Tag Archives: Black and White

Wee Dark Alleys…

I’m back at it again. Skulking round the wee dark alleys and passages of Belfast, waiting for an unsuspecting suspect to make a silhouette.

This was November 1st, a cold wet day in the city, and this passageway leads up to a carefully tended and maintained courtyard at the front of a restaurant and bar.

Silhouette- Church Lane, Belfast.

Fujifilm X-T30 F=18mm, f/2.8 @ 1/125th sec on ISO800. Shot using Acros Film Simulation

I Dare You…

It’s a CHALLENGE!!!

When you chain your bicycle to a sign which reads ‘Take me home!’

I found this scene when wandering around the Botanic area of Belfast on Saturday morning.  Someone has chained a bike to a pole, and an advertising sign above the bike reads, “Take me home!”  What a challenge for a would-be bike thief!

Fujifilm X-T30. F=181mm, f/9 @ 1/60th sec on ISO400. Shot in Acros Film Simulation mode.

World Politics – In Belfast

Political graffiti in the university quarter of Belfast – and why you don’t always need humans to document human interest.

An interesting aspect of documentary photography is that human influence and interaction can be implied, rather than overt.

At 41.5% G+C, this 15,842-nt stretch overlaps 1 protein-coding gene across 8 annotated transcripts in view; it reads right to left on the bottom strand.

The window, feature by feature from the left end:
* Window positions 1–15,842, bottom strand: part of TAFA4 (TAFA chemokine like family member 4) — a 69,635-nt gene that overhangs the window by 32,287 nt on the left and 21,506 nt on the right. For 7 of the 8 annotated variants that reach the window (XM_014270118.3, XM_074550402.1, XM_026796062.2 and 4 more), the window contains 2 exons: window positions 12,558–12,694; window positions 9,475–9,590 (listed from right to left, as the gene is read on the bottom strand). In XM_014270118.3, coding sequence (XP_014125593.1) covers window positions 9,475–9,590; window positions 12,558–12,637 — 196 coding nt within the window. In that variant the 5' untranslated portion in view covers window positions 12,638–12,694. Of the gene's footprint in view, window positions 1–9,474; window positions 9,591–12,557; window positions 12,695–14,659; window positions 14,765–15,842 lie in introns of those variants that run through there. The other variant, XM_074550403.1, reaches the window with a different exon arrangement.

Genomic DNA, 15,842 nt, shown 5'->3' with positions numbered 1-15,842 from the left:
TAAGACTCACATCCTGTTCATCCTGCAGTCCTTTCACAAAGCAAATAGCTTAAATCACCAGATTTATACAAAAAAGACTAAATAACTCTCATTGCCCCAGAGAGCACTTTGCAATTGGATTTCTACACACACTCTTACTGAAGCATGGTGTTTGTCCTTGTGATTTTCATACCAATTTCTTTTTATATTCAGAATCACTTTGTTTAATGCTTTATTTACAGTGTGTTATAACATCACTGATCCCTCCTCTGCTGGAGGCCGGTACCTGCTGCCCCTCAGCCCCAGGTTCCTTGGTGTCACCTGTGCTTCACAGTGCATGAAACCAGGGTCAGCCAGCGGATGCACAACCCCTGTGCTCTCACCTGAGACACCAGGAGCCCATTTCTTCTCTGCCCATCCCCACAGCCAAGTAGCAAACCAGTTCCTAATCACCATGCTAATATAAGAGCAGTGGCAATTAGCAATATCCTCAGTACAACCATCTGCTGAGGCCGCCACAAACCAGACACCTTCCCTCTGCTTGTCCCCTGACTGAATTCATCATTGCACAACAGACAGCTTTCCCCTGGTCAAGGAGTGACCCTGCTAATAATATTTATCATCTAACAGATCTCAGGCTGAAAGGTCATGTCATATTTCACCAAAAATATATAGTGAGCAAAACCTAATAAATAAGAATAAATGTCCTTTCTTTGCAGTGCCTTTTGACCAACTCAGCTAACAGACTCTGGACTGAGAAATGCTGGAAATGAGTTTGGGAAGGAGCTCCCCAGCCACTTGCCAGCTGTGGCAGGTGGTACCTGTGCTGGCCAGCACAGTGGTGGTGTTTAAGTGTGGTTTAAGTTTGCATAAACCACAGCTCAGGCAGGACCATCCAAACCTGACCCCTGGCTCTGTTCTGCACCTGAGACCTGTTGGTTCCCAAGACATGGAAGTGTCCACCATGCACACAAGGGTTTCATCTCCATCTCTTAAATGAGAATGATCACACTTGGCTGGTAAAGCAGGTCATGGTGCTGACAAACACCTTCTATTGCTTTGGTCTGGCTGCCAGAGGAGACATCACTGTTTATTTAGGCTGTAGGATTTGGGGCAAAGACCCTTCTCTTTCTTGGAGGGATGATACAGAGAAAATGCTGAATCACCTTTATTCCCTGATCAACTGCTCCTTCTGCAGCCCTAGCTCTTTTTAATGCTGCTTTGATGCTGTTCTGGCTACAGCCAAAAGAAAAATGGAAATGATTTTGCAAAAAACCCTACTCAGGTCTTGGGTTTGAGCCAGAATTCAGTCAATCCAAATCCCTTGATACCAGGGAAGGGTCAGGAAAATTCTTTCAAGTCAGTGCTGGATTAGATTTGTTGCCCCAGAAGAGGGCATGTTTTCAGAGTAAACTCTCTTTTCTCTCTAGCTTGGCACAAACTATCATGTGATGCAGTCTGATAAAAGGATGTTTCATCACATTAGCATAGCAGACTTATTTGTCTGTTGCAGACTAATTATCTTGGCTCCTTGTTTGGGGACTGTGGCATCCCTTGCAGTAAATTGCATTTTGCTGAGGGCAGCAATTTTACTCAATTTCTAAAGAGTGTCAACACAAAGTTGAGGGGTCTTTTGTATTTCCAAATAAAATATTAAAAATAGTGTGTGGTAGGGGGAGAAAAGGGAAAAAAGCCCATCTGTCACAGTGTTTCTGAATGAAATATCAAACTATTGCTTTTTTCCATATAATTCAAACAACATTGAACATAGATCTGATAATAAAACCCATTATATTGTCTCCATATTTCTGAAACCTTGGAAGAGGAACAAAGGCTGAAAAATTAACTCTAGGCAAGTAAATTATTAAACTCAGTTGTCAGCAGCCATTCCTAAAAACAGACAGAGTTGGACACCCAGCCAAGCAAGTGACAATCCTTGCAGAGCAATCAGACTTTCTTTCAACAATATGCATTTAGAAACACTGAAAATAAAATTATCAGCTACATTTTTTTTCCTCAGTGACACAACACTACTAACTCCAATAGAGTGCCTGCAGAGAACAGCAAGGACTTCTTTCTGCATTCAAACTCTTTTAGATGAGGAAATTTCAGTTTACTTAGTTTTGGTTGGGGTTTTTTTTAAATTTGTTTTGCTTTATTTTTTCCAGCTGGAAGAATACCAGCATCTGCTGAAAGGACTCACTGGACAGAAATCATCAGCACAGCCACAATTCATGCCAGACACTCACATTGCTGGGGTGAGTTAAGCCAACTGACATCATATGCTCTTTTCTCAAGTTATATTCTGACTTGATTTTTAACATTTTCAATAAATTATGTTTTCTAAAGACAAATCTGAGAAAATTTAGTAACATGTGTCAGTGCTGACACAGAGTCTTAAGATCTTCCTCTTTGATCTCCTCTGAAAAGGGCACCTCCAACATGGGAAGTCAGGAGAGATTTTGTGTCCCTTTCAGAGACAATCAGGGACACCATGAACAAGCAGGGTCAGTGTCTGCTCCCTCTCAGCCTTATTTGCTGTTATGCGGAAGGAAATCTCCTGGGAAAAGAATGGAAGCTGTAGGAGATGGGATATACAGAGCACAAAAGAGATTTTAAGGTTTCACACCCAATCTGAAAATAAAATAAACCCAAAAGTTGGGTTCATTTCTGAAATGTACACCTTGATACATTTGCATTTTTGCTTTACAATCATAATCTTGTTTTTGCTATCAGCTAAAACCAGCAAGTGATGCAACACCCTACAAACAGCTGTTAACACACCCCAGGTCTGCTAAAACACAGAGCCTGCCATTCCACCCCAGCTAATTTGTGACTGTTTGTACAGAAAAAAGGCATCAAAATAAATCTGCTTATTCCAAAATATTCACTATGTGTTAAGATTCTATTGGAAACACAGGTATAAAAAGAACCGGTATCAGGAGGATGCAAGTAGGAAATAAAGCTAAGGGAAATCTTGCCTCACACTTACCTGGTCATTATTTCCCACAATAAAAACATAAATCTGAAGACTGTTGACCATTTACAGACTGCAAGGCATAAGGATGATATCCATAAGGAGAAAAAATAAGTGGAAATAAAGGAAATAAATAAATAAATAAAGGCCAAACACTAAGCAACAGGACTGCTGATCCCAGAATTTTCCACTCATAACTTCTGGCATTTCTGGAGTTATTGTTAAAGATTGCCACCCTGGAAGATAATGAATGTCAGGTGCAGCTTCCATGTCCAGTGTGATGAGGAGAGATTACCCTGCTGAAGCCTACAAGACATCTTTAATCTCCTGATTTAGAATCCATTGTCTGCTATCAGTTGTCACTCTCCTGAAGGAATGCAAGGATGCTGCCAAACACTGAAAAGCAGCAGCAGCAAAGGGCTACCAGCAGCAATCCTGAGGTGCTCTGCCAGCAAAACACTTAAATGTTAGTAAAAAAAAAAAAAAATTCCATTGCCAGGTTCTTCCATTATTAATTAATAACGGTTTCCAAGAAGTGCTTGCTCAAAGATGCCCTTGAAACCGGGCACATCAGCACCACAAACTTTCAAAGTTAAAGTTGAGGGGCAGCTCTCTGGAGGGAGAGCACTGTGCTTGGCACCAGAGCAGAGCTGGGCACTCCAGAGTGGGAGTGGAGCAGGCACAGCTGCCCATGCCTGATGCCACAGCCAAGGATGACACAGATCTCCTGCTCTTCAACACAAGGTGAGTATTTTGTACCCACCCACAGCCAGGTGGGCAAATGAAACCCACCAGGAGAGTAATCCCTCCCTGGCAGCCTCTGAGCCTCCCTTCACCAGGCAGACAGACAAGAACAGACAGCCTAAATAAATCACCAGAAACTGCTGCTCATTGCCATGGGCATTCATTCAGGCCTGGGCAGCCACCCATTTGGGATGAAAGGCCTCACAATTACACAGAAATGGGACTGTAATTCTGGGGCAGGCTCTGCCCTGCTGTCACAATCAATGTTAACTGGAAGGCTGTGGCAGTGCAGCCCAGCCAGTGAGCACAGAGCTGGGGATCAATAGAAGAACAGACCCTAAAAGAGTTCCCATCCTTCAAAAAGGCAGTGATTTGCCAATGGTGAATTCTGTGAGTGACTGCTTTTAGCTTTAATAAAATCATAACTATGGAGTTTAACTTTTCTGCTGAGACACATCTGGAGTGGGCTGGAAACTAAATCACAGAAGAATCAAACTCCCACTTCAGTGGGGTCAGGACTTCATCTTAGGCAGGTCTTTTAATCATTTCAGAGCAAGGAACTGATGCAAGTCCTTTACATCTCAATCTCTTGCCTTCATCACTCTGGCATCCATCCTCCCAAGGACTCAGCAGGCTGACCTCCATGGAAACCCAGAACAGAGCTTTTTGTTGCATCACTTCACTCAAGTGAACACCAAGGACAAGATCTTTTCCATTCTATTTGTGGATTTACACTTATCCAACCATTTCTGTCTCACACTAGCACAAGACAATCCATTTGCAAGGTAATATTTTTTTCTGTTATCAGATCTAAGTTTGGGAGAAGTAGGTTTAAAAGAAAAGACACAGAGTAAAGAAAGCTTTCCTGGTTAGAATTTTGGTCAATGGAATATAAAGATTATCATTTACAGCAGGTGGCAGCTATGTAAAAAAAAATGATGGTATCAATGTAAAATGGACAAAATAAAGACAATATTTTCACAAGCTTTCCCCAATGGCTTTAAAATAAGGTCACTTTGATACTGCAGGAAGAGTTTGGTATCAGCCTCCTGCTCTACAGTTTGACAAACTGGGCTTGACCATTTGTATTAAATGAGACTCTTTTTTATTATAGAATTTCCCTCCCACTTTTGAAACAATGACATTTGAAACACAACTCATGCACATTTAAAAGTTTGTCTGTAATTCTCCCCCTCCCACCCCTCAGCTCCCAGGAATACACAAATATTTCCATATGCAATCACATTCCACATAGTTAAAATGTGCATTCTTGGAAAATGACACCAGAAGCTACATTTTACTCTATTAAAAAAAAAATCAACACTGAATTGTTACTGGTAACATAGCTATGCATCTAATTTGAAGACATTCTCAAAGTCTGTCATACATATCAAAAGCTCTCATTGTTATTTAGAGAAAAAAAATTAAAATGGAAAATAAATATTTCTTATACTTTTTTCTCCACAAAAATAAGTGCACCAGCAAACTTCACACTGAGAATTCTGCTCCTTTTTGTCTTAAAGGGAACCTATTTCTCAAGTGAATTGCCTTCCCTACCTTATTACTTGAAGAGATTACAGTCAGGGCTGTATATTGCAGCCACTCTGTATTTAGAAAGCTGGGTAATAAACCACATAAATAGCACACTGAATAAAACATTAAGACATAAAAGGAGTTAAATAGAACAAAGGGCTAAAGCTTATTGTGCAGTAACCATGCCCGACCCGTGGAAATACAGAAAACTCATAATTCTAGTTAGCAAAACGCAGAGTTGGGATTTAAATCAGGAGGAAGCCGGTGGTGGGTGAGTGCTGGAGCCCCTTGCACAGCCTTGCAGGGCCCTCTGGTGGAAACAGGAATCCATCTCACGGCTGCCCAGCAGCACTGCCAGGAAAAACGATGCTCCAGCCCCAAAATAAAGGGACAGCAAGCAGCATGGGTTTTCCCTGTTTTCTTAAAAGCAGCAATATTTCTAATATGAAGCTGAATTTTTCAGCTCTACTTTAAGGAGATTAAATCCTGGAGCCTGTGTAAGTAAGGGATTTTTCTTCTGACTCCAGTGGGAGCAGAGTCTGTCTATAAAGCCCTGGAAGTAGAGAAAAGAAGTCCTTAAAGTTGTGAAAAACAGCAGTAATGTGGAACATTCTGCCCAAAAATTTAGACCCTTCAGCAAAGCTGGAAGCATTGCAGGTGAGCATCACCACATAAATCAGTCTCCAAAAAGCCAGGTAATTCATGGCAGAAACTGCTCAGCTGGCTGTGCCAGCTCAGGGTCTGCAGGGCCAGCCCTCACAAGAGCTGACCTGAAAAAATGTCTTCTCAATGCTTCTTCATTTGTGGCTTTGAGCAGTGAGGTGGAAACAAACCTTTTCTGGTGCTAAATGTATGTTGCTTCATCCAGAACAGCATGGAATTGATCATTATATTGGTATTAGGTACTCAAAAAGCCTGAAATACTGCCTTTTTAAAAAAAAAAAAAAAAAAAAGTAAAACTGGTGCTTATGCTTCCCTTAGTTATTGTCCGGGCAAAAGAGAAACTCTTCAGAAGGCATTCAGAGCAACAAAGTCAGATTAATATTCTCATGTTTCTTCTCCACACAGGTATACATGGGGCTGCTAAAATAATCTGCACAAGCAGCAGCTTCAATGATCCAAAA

Even if people are not actually in the photo, the human element is still present and the human story is still told.

This gable wall in Belfast points us to events on the other side of the world, and indicates the desire of locals here to show solidarity with their fellow students there.  There is a significant Chinese community in South Belfast, many of whom are students at the university, and many of them would have Hong Kong origins.

Fujifilm X-T30 shot in Acros film simulation.

F=22mm, f/11 at 1/60th sec on ISO400.

Keeping It In Perspective

Keeping it in Perspective.

This church at Hillsborough is popular with photographers. And why not? Look at the image!

Hillsborough_08P

There’s a pretty scene in there, with lots of the elements of design. There’s colour and shape, there’s lines drawing the eyes into the church, the central focus of the image. But there’s one problem. In many photographs of the church the trees are seemingly angled inwards, a distortion of perspective. It’s a natural lens effect, because the lens is low (usually at eye level) and the trees are high… Continue reading Keeping It In Perspective